No surprise: Governmental access to Cloud data does not only exist in the USA

Posted on May 31, 2012 by


A recent White Paper titled “A Global reality: Governmental Access to Data in the Cloud” examines governmental authority to access data in the cloud in Australia, Canada, Denmark, France, Germany, Ireland, Japan, Spain, United Kingdom and the United States.

The paper was written by Christopher Wolf and Winston Maxwell from (US based) international law firm  Hogen Lovells  and released at the Openforum Academy in Brussels.

Some of the key findings and conclusions (according to Hogen Lovells) of the paper are:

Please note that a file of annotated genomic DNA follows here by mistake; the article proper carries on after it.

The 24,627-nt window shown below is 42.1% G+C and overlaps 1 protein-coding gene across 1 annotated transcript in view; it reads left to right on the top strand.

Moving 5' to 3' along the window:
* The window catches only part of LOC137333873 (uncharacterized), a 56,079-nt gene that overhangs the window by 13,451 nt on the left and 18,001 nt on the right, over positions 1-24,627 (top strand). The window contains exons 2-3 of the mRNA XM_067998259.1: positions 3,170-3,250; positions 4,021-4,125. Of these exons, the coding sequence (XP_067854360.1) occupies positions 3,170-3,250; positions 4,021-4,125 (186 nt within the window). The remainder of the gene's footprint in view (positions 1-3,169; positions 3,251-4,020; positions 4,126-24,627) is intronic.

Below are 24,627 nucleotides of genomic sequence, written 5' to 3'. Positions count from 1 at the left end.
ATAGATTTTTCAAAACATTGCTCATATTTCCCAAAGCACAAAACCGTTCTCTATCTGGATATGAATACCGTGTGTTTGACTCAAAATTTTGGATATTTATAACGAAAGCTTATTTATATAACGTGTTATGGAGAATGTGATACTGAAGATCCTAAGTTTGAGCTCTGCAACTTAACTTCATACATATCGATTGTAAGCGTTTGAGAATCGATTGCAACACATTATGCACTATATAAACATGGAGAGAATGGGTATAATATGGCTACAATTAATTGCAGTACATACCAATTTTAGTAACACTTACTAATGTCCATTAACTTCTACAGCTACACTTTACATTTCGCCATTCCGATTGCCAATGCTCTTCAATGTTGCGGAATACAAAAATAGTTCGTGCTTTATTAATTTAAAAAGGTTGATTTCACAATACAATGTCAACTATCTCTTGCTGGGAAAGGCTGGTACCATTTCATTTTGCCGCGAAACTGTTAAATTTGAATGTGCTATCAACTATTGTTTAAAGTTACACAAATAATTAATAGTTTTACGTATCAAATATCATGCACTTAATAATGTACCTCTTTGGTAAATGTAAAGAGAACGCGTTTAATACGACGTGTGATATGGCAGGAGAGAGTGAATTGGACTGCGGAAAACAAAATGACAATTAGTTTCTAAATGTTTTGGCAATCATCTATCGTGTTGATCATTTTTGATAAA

• It is incorrect to assume that the US government’s access to date in the Cloud is greater than that of other advanced economies
  • The USA Patriot Act provisions are narrower than thought
  • Every jurisdiction examined requires Cloud service provider to disclose customer data
  • In some jurisdictions data stored in the Cloud may be disclosed to governmental authorities voluntarily without legal process
  • Businesses/Cloud users are misleading themselves if they believe that restricting Cloud services providers to one jurisdiction better insulates data from governmental access

Reference: Hogan Lovells Chronicle of Data Protection blog 

White Paper: A Global Reality: Governmental Access to Data in the Cloud – A comparative analysis of ten international jurisdictions

Posted in: Observation